Forty percent of regular waterpipe tobacco smokers are at risk for later cigarette use.
A national cohort study found waterpipe tobacco (hookah) smokers were more than twice as likely to try cigarettes than nonsmokers. Yet only 16% of non-waterpipe users showed any susceptibility to cigarette smoking. A majority of the hookah users were men between the ages of 18-21, with only high school diplomas. This study did not determine a cause-and-effect relationship, but one is plausible.
PositiveTip: While often believed to be safer, young and old should be encouraged to stay away from waterpipe smoking.
One third of U.S. population not sleeping enough!
One third of U.S. adults get less than the recommended 7 hours or more of sleep each day. The U.S. Centers for Disease control analyzed the sleep habits of almost 450,000 participants. Those aged 25-44 were the most likely to report inadequate sleep while those over 65 were most likely to be getting enough. Residents of South Dakota slept the most, and those living in Hawaii got the least.
PositiveTip: A regular schedule for sleep and wake times, and keeping screen devices out of the bedroom help improve sleep time.
Nearly half of all cancer can be prevented!
Do know that 1/3 of the most common cancers in the U.S. could be prevented by three simple practices:
- Move more.
- Weigh less.
- Eat more healthfully.
If you smoking into the equation, almost half of all cancers could be prevented.
Powdered alcohol poses serious risks.
Baltimore (Maryland) city health officials are urging physicians across the country to lend their support to ban the sale of Palachol--powdered alcohol. Although approved for sale in 2015 by the Federal Government, it has not yet been released due to vigorous opposition. Concerns include encouragement of underage drinking, illicit "spiking" of others' beverages, and making binge drinking easier. As of November 2015, 27 states have banned the sale of Palacohol.
PositiveTip: Encourage your lawmakers to prohibit the sale of powdered alcohol in any form.
Cumulative lifetime use of marijuana hurts cognitive function in middle age.
Today many portray marijuana use as harmless. With more and more states legalizing its use, many believe it has no long-term effects on memory or other areas of cognitive function. Researchers followed over 3000 individuals for 25 years. Current marijuana use was associated with worse verbal memory and processing speed along with lower executive function in middle age.
PositiveTip: It may seem relatively harmless, but the use of marijuana negatively impacts cognitive function years later.
Chocolate: should you take it like a medicine?
With Valentine's day approaching, the chocolate confectioners have a happy smile on their faces! Most people love chocolate. But is it really a health food? Some studies suggest it may have benefits due to the antioxidants and flavanoids it contains. However, milk chocolate and Dutch chocolate have none of these health-giving benefits. We must not forget the milk and sugar, either. You can learn more about chocolate and its fascinating history in this article.
PositiveTip: Small amounts might have some benefit, but moderation and balanced choices are vital.
Kidney failure seen more often in metabolically healthy obese.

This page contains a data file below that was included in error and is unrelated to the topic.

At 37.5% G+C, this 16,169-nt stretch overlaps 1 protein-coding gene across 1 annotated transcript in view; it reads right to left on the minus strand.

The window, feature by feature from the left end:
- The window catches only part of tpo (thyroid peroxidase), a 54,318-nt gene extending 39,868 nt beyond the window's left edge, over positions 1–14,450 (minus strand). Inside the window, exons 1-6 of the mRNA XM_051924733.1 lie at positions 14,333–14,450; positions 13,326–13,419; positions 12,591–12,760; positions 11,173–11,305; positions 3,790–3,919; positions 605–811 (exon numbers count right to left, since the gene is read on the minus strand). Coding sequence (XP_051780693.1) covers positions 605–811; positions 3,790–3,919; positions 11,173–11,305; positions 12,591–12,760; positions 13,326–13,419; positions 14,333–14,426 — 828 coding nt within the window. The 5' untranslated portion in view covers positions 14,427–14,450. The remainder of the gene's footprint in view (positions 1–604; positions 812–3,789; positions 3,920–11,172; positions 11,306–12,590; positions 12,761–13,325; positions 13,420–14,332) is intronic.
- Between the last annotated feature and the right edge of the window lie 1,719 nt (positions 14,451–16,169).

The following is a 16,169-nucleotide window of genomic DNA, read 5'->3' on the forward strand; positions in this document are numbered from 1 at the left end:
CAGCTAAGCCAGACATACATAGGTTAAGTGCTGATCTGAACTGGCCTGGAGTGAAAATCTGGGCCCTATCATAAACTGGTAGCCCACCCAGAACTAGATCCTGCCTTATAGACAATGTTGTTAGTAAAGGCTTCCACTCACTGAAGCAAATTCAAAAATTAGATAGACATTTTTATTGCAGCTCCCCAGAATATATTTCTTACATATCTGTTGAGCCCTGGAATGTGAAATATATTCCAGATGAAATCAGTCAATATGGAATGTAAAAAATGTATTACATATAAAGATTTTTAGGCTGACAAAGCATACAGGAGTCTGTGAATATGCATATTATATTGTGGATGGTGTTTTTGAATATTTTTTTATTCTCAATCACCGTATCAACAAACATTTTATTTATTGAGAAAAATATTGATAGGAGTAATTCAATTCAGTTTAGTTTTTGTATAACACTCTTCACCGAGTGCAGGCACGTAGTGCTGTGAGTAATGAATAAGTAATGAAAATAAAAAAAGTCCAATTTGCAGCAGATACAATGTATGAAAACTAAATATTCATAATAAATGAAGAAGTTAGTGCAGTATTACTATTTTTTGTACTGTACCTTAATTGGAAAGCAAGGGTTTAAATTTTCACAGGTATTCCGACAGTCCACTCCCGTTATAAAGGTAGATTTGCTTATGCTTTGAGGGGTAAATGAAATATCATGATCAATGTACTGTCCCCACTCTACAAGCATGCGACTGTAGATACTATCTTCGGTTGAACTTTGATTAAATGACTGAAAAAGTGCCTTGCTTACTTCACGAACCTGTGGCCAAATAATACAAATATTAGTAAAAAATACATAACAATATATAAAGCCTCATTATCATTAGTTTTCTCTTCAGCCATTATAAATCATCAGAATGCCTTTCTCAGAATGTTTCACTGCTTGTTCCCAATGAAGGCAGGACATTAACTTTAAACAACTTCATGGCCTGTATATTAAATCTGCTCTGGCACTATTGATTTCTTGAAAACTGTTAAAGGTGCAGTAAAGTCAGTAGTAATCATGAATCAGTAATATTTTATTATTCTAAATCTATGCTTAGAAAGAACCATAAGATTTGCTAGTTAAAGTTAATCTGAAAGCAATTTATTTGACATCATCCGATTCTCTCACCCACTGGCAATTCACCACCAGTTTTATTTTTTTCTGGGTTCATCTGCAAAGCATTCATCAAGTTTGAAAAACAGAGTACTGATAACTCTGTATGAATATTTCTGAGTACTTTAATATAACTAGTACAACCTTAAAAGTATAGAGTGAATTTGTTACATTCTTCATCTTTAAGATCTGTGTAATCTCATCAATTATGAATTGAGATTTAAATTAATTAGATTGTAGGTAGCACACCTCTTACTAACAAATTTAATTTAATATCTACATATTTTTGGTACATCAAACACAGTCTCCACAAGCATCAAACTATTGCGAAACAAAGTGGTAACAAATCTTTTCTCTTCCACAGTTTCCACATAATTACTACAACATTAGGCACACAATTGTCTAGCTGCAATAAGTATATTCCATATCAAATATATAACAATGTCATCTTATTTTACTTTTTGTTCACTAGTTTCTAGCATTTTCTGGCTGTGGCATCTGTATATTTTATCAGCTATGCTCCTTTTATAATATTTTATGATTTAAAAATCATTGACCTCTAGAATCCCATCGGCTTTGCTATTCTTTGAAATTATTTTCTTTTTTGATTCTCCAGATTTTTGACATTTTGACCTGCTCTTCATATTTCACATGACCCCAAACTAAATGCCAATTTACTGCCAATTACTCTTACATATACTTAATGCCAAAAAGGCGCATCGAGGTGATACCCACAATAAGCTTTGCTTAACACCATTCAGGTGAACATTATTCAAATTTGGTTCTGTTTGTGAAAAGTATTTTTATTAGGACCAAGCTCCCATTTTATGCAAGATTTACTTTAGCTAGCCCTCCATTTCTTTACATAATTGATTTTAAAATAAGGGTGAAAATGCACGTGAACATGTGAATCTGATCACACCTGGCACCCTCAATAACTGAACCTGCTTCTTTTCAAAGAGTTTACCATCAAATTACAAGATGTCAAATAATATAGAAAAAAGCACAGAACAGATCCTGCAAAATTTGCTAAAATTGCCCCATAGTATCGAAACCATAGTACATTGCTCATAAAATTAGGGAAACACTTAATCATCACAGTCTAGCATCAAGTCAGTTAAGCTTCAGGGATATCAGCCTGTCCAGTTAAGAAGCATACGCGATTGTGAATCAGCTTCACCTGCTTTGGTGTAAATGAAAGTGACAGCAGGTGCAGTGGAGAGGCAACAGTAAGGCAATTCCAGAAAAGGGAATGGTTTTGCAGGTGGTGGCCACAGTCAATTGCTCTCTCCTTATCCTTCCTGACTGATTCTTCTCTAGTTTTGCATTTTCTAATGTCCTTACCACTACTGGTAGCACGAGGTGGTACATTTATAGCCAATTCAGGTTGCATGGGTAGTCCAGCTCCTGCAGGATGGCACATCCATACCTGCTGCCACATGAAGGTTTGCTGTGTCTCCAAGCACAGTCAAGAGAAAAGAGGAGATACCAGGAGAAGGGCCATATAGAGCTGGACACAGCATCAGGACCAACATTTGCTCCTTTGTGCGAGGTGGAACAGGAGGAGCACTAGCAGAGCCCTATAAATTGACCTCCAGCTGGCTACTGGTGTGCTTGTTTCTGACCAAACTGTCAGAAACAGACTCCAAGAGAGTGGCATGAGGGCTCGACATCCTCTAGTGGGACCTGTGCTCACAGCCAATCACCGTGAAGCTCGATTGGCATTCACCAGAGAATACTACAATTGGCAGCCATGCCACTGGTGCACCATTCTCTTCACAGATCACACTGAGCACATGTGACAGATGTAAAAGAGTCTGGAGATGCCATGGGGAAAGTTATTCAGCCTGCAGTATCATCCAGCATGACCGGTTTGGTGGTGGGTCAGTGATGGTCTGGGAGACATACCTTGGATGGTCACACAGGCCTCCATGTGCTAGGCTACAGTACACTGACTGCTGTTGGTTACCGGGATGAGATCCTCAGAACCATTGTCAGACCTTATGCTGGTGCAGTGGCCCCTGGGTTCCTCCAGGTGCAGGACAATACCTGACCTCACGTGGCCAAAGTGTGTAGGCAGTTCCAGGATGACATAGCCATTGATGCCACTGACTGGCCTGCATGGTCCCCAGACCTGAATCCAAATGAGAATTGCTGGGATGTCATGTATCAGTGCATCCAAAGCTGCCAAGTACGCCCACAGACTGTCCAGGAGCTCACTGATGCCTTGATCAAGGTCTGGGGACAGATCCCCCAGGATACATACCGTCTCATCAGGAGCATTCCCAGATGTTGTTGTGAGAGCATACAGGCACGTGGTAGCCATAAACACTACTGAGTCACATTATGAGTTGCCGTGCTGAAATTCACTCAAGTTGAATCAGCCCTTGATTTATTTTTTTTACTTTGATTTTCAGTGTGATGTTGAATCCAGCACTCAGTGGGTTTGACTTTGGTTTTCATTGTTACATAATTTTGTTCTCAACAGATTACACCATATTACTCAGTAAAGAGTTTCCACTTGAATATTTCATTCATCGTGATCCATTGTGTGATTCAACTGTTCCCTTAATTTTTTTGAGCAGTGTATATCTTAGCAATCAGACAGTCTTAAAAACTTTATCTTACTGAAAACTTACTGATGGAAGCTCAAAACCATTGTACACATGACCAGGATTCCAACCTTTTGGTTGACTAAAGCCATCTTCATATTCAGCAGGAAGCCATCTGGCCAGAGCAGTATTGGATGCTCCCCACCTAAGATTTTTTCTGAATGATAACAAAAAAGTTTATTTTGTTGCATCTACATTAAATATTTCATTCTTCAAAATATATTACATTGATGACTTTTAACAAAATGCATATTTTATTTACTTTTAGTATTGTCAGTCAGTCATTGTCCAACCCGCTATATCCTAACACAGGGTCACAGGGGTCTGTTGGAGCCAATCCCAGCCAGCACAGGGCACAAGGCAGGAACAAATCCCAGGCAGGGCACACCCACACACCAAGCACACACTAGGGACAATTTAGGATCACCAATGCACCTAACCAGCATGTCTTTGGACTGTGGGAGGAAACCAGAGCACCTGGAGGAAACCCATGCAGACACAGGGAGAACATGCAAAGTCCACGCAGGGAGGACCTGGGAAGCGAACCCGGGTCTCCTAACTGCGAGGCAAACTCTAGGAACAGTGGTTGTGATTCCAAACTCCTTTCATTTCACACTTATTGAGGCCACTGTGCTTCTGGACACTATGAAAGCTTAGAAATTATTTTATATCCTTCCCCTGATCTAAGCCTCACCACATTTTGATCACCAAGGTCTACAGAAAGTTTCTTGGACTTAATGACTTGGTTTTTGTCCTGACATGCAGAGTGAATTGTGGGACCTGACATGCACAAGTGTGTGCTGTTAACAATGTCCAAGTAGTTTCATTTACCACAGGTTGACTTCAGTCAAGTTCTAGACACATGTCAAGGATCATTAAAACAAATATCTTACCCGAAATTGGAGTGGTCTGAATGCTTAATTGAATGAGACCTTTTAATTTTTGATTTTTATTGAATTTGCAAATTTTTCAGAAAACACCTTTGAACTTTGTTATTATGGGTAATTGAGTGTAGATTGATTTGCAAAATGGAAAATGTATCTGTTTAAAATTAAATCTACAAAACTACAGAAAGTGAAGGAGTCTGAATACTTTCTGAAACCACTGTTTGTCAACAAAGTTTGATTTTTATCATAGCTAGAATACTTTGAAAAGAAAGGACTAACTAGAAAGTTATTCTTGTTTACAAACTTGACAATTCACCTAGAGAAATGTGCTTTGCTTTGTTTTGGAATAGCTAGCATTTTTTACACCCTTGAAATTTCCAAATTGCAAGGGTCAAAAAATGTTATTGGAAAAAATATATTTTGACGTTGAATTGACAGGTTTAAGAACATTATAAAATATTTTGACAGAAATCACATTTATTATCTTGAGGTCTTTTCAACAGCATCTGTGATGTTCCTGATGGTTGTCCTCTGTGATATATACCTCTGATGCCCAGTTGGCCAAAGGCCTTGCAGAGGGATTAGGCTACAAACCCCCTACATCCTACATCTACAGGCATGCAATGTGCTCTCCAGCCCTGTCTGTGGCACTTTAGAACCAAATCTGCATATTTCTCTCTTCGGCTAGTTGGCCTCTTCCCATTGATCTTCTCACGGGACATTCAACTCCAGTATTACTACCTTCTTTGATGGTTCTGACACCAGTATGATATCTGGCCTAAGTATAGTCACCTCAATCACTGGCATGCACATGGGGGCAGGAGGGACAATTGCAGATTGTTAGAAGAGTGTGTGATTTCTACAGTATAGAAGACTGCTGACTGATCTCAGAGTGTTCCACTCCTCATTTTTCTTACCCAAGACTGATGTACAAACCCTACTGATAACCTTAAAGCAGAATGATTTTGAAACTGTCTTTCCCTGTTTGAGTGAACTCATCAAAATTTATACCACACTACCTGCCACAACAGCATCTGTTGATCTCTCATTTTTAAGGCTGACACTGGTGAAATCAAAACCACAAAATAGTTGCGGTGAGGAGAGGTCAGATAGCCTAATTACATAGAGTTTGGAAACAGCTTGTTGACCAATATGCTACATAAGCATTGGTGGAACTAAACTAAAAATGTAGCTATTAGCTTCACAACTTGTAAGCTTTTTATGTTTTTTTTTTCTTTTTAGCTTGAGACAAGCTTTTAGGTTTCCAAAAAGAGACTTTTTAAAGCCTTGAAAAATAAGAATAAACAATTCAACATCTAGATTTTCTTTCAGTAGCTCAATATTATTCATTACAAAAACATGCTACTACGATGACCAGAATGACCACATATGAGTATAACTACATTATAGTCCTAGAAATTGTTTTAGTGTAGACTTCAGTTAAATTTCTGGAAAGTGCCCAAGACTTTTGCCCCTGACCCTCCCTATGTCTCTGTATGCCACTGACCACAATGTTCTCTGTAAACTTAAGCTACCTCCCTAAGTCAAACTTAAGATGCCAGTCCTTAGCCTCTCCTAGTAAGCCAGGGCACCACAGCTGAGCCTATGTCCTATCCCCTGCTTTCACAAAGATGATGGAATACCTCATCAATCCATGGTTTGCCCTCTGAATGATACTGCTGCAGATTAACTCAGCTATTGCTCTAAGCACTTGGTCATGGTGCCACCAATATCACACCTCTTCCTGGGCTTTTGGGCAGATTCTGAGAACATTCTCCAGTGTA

Are "metabolically healthy obese" (MHO) individuals--those without risk factors like hypertension, poor lipid profiles or insulin resistance--free of health risks? South Korean researchers found that compared with normal-weight individuals those with MHO consistently had higher rates of chronic kidney disease after adjusting for age, sex, smoking, alcohol intake, and physical activity. These findings add to the growing evidence that MHO is not a harmless status.
PositiveTip: Evidence continues to support the value of maintaining a balanced, wholesome, healthy lifestyle to minimize disease risk.
Another reason to avoid mosquito bites!
The WHO has declared a global public health emergency because of the Zika virus. While known for more than 50 years, its possible association with thousands of suspected cases of microcephaly (congenital brain damage) in babies has triggered current concerns. Symptoms are usually mild and self-limited.
PositiveTip: To minimize Zika risk (1) avoid unnecessary travel to infected areas; (2) adequate mosquito protection (repellant, nets, etc.); (3) pregnant women or those planning pregnancies should avoid travel to infected areas, and (4) use condoms or avoid sex with a partner who has been exposed.
If it is bad for our health, why do we drink so many sugary beverages?
Analysis of the Framingham Heart Study has found those drinking sugar-sweetened beverages (SSB) had more belly fat than those not drinking SSBs. Yet the industry continues to supply the market with large quantities of this liquid candy because of a steady stream of customers who buy it! For a different perspective and a good laugh, watch If Soda Commercials Were Honest!
PositiveTip: If you don't buy and drink belly-fat inducing SSBs they will not have any impact on you!
Healthy eating early in life may protect against later breast cancer.
Adolescent girls and young women who consumed a healthier diet had less breast cancer as they aged. Researchers found those who ate the highest amounts of dietary fiber had a 25% lower risk when compared with those who ate the lowest amounts. Both insoluble and soluble fiber consumption were beneficial. For each 10 gram increase in daily fiber intake the risk fell by 13%!
PositiveTip: Young women should eat plenty of fiber-rich foods like fruits, vegetables and whole grains.